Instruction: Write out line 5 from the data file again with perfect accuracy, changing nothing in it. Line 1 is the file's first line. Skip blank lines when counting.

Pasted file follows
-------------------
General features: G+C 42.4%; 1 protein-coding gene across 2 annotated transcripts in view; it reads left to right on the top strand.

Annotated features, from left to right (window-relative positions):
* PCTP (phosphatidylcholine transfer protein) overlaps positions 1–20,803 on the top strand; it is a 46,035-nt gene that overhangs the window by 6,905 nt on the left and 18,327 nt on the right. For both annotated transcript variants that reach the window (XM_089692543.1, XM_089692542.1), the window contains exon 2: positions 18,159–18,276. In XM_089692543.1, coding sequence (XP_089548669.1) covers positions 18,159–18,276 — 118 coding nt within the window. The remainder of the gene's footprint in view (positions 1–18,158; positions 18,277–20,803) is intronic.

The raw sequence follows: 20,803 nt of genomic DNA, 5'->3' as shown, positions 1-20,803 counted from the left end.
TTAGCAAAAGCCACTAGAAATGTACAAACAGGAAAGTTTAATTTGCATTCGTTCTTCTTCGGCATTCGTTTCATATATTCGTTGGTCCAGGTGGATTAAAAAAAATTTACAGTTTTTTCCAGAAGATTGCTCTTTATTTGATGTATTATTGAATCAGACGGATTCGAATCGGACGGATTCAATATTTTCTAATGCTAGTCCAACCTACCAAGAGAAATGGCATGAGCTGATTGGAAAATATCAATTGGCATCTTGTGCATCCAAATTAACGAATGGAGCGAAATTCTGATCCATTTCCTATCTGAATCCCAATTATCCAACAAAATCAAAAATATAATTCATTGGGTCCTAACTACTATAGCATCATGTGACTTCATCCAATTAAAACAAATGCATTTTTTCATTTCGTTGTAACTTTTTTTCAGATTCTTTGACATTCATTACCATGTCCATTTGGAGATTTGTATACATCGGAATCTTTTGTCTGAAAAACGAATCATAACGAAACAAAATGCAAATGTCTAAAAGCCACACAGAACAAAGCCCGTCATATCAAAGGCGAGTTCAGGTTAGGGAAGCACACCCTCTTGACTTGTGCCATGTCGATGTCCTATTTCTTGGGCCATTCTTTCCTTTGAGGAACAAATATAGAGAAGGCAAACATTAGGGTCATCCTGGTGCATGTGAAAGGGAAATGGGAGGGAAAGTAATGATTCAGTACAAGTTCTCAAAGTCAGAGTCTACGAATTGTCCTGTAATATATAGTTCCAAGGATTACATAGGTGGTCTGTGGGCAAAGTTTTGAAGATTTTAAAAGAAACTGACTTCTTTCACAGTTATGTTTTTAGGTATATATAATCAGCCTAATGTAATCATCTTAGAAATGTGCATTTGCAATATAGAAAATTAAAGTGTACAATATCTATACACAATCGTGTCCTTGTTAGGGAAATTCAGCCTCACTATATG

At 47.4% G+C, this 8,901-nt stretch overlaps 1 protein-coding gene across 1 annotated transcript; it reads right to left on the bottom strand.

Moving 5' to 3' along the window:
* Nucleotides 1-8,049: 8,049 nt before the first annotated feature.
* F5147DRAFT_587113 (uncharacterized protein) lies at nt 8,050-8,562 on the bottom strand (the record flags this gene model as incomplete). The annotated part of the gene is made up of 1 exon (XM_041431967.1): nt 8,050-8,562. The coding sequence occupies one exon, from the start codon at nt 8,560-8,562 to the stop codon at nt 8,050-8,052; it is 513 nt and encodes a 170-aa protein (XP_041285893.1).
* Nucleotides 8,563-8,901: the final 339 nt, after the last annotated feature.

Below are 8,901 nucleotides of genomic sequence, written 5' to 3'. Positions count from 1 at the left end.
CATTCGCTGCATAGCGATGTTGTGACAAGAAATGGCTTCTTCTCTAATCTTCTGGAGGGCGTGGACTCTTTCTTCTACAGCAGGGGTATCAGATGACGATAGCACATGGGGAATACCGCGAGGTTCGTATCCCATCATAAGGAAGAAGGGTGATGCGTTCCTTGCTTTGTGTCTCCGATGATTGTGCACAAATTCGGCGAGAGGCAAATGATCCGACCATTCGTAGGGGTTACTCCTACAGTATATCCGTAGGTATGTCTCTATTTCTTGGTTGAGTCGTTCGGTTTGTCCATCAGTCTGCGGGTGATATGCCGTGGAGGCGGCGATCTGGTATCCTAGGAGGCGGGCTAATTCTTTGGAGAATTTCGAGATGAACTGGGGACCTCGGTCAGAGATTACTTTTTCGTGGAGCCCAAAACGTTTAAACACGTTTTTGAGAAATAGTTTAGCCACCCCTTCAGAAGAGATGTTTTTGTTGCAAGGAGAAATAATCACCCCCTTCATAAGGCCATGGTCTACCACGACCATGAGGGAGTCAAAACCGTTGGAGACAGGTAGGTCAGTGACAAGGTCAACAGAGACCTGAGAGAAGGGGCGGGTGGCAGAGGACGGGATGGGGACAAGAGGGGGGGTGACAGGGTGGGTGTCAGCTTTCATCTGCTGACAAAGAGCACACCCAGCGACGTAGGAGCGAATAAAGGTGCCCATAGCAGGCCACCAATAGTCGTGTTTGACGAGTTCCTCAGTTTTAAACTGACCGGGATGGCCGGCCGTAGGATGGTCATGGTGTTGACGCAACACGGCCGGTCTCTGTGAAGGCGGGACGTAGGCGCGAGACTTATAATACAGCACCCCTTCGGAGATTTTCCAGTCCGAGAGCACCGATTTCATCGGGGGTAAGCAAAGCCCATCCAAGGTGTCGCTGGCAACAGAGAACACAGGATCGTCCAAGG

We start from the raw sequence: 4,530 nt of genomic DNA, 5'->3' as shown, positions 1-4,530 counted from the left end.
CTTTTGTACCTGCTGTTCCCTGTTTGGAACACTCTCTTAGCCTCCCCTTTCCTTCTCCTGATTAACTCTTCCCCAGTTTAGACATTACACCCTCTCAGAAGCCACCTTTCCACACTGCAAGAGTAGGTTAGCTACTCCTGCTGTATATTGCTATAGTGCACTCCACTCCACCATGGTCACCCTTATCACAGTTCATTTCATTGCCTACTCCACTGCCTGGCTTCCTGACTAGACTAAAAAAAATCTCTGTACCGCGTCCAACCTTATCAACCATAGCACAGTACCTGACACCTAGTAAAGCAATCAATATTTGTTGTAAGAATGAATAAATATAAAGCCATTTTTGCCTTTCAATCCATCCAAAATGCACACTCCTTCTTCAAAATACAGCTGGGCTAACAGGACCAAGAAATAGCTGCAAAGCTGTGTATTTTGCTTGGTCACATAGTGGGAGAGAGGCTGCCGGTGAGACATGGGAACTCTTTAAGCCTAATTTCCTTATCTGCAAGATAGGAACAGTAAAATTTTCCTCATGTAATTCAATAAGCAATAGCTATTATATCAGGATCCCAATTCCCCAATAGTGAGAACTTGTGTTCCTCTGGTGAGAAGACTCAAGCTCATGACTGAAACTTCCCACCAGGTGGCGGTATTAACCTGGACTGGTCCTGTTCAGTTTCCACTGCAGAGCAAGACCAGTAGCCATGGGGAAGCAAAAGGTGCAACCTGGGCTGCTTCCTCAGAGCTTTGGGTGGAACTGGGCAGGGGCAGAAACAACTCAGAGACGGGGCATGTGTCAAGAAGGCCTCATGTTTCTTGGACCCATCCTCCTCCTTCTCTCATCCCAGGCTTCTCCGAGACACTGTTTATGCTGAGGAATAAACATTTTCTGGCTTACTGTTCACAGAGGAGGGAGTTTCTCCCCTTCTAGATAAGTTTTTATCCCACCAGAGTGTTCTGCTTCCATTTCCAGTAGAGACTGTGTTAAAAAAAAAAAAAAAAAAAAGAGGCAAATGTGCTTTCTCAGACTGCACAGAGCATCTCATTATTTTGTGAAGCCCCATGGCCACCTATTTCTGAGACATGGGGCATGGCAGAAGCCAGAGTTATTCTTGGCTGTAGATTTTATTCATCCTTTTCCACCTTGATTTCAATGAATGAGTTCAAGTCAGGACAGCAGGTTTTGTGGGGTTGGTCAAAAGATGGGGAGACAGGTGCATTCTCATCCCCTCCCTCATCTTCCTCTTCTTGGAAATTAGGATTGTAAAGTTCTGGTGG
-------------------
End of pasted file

TTAGCAAAAGCCACTAGAAATGTACAAACAGGAAAGTTTAATTTGCATTCGTTCTTCTTCGGCATTCGTTTCATATATTCGTTGGTCCAGGTGGATTAAAAAAAATTTACAGTTTTTTCCAGAAGATTGCTCTTTATTTGATGTATTATTGAATCAGACGGATTCGAATCGGACGGATTCAATATTTTCTAATGCTAGTCCAACCTACCAAGAGAAATGGCATGAGCTGATTGGAAAATATCAATTGGCATCTTGTGCATCCAAATTAACGAATGGAGCGAAATTCTGATCCATTTCCTATCTGAATCCCAATTATCCAACAAAATCAAAAATATAATTCATTGGGTCCTAACTACTATAGCATCATGTGACTTCATCCAATTAAAACAAATGCATTTTTTCATTTCGTTGTAACTTTTTTTCAGATTCTTTGACATTCATTACCATGTCCATTTGGAGATTTGTATACATCGGAATCTTTTGTCTGAAAAACGAATCATAACGAAACAAAATGCAAATGTCTAAAAGCCACACAGAACAAAGCCCGTCATATCAAAGGCGAGTTCAGGTTAGGGAAGCACACCCTCTTGACTTGTGCCATGTCGATGTCCTATTTCTTGGGCCATTCTTTCCTTTGAGGAACAAATATAGAGAAGGCAAACATTAGGGTCATCCTGGTGCATGTGAAAGGGAAATGGGAGGGAAAGTAATGATTCAGTACAAGTTCTCAAAGTCAGAGTCTACGAATTGTCCTGTAATATATAGTTCCAAGGATTACATAGGTGGTCTGTGGGCAAAGTTTTGAAGATTTTAAAAGAAACTGACTTCTTTCACAGTTATGTTTTTAGGTATATATAATCAGCCTAATGTAATCATCTTAGAAATGTGCATTTGCAATATAGAAAATTAAAGTGTACAATATCTATACACAATCGTGTCCTTGTTAGGGAAATTCAGCCTCACTATATG